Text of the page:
- Another important category is the category of costs of up- and downstream processes. In this area, greenhouse gas emissions caused by production, maintenance and disposal processes of infrastructure, vehicles and rolling stock were quantified and valued with the help of the avoidance cost rates of the climate change cost approach. In the same manner emissions of greenhouse gases caused by the provision of energy sources (petrol and diesel in road transport resp. electricity in rail transport) were quantified and valued. Total costs are approximat
The calculations of the various areas have pointed out that the estimation methods due to different causes – esp. due to vast uncertainties with regard to future impacts of today’s emissions as well as partially unknown or hardly researched impact relations – are significantly more difficult to implement than standardised estimated external transport costs of accidents, noise or air pollution.
The project was of the opinion that the estimation made in this study cannot be standardised the same way. An annual update is possible for climate change costs and costs for up- and downstream processes on the basis of the Swiss greenhouse gas inventory and handbook emission factors for road transport as well as standardised transport statistics data. The other cost areas need more intensive updating which will notably include current research results resp. new basic data (in particular GIS-data sets).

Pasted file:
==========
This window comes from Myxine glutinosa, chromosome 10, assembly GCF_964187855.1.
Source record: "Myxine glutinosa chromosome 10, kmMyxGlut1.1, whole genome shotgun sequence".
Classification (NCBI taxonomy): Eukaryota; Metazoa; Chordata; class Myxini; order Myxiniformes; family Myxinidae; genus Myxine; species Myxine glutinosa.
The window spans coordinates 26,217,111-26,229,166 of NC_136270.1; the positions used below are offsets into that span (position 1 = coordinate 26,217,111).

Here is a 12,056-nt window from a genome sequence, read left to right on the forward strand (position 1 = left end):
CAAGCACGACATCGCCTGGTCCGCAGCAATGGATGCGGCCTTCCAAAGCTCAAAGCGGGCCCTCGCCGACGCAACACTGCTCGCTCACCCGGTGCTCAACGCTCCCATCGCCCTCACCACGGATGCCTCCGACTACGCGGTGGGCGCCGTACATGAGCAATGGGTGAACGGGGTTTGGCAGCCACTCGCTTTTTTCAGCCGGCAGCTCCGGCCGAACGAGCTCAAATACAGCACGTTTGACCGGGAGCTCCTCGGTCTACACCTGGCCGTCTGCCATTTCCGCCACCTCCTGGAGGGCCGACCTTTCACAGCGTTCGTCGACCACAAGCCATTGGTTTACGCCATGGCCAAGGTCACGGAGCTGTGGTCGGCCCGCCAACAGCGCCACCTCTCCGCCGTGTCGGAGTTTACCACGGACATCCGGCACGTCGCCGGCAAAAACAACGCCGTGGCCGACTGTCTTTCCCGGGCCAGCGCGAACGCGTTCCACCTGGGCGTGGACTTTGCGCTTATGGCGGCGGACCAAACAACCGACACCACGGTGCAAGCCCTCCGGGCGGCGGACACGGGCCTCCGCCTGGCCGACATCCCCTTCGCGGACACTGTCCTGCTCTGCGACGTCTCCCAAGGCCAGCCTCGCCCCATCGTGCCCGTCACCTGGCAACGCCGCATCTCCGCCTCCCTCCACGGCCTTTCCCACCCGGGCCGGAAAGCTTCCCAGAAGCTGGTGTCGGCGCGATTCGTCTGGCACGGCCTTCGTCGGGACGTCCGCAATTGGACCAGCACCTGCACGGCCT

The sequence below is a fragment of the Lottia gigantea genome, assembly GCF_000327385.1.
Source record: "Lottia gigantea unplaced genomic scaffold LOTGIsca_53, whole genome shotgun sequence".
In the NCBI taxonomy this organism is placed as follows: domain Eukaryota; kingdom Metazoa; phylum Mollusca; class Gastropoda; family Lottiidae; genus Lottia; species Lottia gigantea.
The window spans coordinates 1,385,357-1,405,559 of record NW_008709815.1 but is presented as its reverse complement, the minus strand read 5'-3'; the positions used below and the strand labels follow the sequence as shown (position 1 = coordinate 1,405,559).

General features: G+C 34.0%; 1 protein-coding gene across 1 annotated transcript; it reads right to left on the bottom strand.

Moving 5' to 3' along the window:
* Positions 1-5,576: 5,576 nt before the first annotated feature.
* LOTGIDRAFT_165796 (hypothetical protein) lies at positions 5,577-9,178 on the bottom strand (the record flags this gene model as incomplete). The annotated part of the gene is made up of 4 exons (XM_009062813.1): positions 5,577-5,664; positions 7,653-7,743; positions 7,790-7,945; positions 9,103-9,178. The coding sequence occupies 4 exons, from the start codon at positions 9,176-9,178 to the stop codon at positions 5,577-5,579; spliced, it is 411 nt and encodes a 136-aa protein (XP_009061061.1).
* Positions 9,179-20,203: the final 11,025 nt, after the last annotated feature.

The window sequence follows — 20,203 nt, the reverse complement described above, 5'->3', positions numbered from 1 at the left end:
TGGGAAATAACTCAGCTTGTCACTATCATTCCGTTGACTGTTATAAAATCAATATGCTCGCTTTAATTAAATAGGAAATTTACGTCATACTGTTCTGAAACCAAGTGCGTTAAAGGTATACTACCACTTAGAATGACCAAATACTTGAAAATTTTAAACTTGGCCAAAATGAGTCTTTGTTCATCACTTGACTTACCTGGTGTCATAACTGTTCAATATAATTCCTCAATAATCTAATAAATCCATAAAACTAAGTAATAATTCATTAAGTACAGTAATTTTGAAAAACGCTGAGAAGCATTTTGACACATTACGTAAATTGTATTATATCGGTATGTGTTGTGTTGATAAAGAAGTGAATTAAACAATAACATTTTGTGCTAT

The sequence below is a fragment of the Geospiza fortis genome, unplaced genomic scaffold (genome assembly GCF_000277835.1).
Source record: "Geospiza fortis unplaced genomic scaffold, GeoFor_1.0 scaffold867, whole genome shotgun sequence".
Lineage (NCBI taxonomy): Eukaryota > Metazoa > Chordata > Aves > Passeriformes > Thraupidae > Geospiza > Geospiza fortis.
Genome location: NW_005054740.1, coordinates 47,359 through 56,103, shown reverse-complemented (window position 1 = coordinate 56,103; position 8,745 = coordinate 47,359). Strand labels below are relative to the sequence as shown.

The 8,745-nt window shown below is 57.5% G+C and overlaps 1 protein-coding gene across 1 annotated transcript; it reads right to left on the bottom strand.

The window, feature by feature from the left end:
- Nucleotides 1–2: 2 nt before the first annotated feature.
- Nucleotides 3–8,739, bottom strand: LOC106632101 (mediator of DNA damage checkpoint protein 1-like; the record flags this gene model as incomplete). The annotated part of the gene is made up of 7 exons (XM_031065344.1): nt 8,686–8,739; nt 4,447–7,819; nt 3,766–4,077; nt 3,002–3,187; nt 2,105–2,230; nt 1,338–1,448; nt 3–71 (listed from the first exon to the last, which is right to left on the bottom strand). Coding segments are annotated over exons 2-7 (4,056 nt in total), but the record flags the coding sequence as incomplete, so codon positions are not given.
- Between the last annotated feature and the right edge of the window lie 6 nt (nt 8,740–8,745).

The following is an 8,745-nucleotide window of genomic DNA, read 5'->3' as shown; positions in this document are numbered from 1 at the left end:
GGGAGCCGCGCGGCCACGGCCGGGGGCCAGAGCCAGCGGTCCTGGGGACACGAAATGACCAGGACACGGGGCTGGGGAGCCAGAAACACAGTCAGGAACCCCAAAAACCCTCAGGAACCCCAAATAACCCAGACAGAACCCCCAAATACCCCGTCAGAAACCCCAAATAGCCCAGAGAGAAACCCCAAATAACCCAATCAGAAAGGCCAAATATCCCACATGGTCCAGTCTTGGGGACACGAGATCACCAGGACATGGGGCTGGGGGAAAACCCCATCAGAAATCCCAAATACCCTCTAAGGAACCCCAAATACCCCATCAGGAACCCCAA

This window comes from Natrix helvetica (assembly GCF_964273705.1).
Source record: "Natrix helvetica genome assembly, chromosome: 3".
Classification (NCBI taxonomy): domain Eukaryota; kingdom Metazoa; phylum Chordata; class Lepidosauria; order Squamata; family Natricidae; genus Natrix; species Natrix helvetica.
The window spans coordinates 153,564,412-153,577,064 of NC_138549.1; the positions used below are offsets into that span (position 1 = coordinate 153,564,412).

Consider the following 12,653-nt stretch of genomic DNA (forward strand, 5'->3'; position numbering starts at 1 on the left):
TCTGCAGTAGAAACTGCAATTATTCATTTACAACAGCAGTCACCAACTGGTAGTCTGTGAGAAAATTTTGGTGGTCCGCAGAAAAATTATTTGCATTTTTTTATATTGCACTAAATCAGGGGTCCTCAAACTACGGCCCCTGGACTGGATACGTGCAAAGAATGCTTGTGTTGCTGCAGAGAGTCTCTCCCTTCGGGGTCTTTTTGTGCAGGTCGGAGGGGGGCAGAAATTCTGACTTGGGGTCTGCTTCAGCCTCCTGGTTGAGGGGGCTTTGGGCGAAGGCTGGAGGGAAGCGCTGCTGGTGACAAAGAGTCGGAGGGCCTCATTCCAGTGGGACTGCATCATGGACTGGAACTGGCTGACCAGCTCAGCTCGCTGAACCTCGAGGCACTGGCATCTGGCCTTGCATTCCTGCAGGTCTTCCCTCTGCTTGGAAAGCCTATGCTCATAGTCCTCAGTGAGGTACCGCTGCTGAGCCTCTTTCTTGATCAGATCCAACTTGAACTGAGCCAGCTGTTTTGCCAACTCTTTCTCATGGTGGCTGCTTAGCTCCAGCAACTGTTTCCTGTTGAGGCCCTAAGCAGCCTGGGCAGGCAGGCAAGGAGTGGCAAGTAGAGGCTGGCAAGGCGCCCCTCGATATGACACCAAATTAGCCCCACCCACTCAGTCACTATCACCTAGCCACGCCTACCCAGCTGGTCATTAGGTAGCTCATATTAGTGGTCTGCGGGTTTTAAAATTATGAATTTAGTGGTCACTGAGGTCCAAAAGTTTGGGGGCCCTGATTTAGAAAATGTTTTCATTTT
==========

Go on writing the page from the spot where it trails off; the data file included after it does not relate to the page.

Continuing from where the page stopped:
For certain cost areas in-depth analyses are expedient:
- In the climate area it is important to follow the current discussions on cost rates and to compare them with cost rates per tonne CO2-equivalent in this study. In parallel, it is worthwhile to update the climate change costs which are to be expected in Switzerland (damage costs). These costs are not analysed in this study and they should not be linked directly with Swiss transport emissions but should be communicated as an own estimation.
- For the additional environmental costs, in-depth estimations are considered as less rewarding. A detailed analysis of additional costs in the Alpine region makes most sense. This means to some extent an analysis of additional costs are looked at which were not differentiated enough in the already existing estimations of external costs of transport in Switzerland (noise and air pollution of transit transport, nature and landscape). But at the same time it has to be noted that there are limits to the calculations of external costs in the Alpine region.
- Additional costs in urban areas can only be quantified roughly with indirect approaches. Detailed analyses are possible when determining capacity costs (congestion costs, scarcity costs) for road and rail transport.
- Costs of up- and downstream processes are to be looked at separately due to their status in the life cycle. To be looked at more closely would be the rail situation with a changed electricity mix (e.g. UCTE electricity mix) as well as external costs of additional emissions (air pollutants, water pollu